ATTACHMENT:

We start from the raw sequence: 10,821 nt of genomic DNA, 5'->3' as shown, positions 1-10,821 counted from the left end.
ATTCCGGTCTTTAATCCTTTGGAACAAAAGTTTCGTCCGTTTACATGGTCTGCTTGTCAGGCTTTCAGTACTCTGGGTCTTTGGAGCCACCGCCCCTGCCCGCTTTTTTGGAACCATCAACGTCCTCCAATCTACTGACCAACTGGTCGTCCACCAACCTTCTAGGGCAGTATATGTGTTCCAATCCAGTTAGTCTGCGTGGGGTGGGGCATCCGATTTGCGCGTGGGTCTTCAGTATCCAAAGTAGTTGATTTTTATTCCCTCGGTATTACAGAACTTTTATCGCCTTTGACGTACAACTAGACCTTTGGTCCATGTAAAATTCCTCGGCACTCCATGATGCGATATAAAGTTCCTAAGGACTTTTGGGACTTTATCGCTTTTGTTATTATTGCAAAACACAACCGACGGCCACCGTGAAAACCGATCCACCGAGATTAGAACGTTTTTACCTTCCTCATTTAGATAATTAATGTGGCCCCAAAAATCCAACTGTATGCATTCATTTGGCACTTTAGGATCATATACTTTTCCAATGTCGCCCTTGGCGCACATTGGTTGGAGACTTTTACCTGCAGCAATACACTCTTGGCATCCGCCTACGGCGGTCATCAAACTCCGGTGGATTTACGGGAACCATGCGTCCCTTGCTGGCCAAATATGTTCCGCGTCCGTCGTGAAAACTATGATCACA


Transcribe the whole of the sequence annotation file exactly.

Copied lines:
We start from the raw sequence: 10,821 nt of genomic DNA, 5'->3' as shown, positions 1-10,821 counted from the left end.
ATTCCGGTCTTTAATCCTTTGGAACAAAAGTTTCGTCCGTTTACATGGTCTGCTTGTCAGGCTTTCAGTACTCTGGGTCTTTGGAGCCACCGCCCCTGCCCGCTTTTTTGGAACCATCAACGTCCTCCAATCTACTGACCAACTGGTCGTCCACCAACCTTCTAGGGCAGTATATGTGTTCCAATCCAGTTAGTCTGCGTGGGGTGGGGCATCCGATTTGCGCGTGGGTCTTCAGTATCCAAAGTAGTTGATTTTTATTCCCTCGGTATTACAGAACTTTTATCGCCTTTGACGTACAACTAGACCTTTGGTCCATGTAAAATTCCTCGGCACTCCATGATGCGATATAAAGTTCCTAAGGACTTTTGGGACTTTATCGCTTTTGTTATTATTGCAAAACACAACCGACGGCCACCGTGAAAACCGATCCACCGAGATTAGAACGTTTTTACCTTCCTCATTTAGATAATTAATGTGGCCCCAAAAATCCAACTGTATGCATTCATTTGGCACTTTAGGATCATATACTTTTCCAATGTCGCCCTTGGCGCACATTGGTTGGAGACTTTTACCTGCAGCAATACACTCTTGGCATCCGCCTACGGCGGTCATCAAACTCCGGTGGATTTACGGGAACCATGCGTCCCTTGCTGGCCAAATATGTTCCGCGTCCGTCGTGAAAACTATGATCACA